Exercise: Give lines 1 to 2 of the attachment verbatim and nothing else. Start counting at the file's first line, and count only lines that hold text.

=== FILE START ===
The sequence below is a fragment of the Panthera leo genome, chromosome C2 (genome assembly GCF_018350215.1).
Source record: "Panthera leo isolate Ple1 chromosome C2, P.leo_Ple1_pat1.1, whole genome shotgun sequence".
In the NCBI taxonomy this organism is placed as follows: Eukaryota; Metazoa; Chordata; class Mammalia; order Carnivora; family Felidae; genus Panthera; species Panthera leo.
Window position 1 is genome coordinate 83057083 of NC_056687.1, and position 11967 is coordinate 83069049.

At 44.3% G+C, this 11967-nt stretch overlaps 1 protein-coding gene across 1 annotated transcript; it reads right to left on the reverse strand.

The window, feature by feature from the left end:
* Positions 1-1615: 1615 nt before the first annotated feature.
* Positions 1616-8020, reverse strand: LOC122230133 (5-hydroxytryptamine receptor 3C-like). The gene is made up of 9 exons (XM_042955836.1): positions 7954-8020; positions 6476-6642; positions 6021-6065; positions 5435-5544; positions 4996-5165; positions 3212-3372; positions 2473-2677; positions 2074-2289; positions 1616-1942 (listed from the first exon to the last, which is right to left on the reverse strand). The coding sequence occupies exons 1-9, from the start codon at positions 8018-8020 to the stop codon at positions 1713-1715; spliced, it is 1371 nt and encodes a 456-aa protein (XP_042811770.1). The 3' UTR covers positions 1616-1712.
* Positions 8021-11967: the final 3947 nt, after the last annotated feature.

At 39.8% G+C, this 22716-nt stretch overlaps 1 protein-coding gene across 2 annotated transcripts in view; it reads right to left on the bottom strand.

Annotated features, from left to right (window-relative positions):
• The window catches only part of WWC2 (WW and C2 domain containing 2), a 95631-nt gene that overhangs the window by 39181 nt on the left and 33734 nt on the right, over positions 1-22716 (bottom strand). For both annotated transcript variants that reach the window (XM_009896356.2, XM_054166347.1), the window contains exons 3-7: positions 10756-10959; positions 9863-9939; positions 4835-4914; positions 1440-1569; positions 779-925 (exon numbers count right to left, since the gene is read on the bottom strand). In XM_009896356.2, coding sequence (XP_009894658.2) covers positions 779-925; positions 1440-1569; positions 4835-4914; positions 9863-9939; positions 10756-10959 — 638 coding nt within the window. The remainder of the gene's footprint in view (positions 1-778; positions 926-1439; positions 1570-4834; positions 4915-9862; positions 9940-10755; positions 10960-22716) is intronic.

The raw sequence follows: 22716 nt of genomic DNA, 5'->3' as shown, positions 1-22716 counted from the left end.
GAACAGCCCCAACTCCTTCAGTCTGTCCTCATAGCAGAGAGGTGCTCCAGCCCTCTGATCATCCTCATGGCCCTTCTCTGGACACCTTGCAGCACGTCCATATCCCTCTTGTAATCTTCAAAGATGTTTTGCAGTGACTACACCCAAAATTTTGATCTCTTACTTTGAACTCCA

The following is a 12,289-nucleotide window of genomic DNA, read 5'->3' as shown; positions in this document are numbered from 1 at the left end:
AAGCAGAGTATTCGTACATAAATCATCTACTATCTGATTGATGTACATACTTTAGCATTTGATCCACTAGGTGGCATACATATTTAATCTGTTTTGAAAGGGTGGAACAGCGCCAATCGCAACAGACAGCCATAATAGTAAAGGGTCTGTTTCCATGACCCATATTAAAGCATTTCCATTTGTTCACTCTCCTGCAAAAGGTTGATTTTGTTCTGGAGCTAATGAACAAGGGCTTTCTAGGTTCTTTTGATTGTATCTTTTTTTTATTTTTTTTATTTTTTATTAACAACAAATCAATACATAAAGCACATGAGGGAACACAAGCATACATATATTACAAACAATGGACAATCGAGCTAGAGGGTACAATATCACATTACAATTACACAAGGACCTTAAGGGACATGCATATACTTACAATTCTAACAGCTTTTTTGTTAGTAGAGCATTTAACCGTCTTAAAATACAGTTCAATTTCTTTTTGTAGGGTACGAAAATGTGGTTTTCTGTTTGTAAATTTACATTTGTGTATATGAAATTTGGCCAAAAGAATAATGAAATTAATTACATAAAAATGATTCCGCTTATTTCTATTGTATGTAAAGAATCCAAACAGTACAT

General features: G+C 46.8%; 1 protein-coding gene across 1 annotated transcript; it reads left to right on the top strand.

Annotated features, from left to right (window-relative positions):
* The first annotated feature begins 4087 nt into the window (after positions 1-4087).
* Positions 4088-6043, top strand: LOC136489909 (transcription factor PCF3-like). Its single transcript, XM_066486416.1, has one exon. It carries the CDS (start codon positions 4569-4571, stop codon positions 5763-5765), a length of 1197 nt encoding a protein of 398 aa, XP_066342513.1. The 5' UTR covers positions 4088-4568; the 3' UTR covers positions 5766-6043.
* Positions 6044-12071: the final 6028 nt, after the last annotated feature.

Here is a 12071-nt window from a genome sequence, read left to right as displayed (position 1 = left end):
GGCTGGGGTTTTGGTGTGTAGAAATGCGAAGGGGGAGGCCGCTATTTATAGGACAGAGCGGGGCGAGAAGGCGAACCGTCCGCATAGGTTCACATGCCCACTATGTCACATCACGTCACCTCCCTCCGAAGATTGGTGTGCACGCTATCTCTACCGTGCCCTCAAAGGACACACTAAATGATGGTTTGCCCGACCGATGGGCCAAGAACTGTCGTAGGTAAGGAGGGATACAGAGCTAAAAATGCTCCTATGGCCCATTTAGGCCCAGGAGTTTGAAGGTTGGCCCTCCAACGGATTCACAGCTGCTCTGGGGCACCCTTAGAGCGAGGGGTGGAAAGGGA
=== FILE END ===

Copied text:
The sequence below is a fragment of the Panthera leo genome, chromosome C2 (genome assembly GCF_018350215.1).
Source record: "Panthera leo isolate Ple1 chromosome C2, P.leo_Ple1_pat1.1, whole genome shotgun sequence".